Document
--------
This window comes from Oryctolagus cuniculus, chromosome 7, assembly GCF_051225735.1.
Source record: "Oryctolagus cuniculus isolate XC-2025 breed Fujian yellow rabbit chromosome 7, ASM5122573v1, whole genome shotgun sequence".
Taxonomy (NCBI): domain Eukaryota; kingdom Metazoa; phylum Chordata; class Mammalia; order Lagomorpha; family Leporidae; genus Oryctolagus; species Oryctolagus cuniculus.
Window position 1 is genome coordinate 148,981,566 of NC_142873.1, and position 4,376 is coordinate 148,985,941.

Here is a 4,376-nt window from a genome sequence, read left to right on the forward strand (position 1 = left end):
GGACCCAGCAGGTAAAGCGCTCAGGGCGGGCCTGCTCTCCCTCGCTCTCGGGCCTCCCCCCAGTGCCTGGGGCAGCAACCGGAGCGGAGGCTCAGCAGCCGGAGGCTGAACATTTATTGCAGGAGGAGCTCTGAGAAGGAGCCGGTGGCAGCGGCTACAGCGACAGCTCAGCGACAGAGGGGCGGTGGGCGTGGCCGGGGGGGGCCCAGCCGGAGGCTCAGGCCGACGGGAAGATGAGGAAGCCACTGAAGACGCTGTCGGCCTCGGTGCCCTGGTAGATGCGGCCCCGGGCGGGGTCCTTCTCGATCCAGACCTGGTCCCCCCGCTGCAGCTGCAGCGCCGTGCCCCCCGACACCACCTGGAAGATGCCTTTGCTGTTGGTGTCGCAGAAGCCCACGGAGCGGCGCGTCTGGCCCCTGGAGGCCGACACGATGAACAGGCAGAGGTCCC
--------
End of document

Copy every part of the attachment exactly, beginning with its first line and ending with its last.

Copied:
This window comes from Oryctolagus cuniculus, chromosome 7, assembly GCF_051225735.1.
Source record: "Oryctolagus cuniculus isolate XC-2025 breed Fujian yellow rabbit chromosome 7, ASM5122573v1, whole genome shotgun sequence".
Taxonomy (NCBI): domain Eukaryota; kingdom Metazoa; phylum Chordata; class Mammalia; order Lagomorpha; family Leporidae; genus Oryctolagus; species Oryctolagus cuniculus.
Window position 1 is genome coordinate 148,981,566 of NC_142873.1, and position 4,376 is coordinate 148,985,941.

Here is a 4,376-nt window from a genome sequence, read left to right on the forward strand (position 1 = left end):
GGACCCAGCAGGTAAAGCGCTCAGGGCGGGCCTGCTCTCCCTCGCTCTCGGGCCTCCCCCCAGTGCCTGGGGCAGCAACCGGAGCGGAGGCTCAGCAGCCGGAGGCTGAACATTTATTGCAGGAGGAGCTCTGAGAAGGAGCCGGTGGCAGCGGCTACAGCGACAGCTCAGCGACAGAGGGGCGGTGGGCGTGGCCGGGGGGGGCCCAGCCGGAGGCTCAGGCCGACGGGAAGATGAGGAAGCCACTGAAGACGCTGTCGGCCTCGGTGCCCTGGTAGATGCGGCCCCGGGCGGGGTCCTTCTCGATCCAGACCTGGTCCCCCCGCTGCAGCTGCAGCGCCGTGCCCCCCGACACCACCTGGAAGATGCCTTTGCTGTTGGTGTCGCAGAAGCCCACGGAGCGGCGCGTCTGGCCCCTGGAGGCCGACACGATGAACAGGCAGAGGTCCC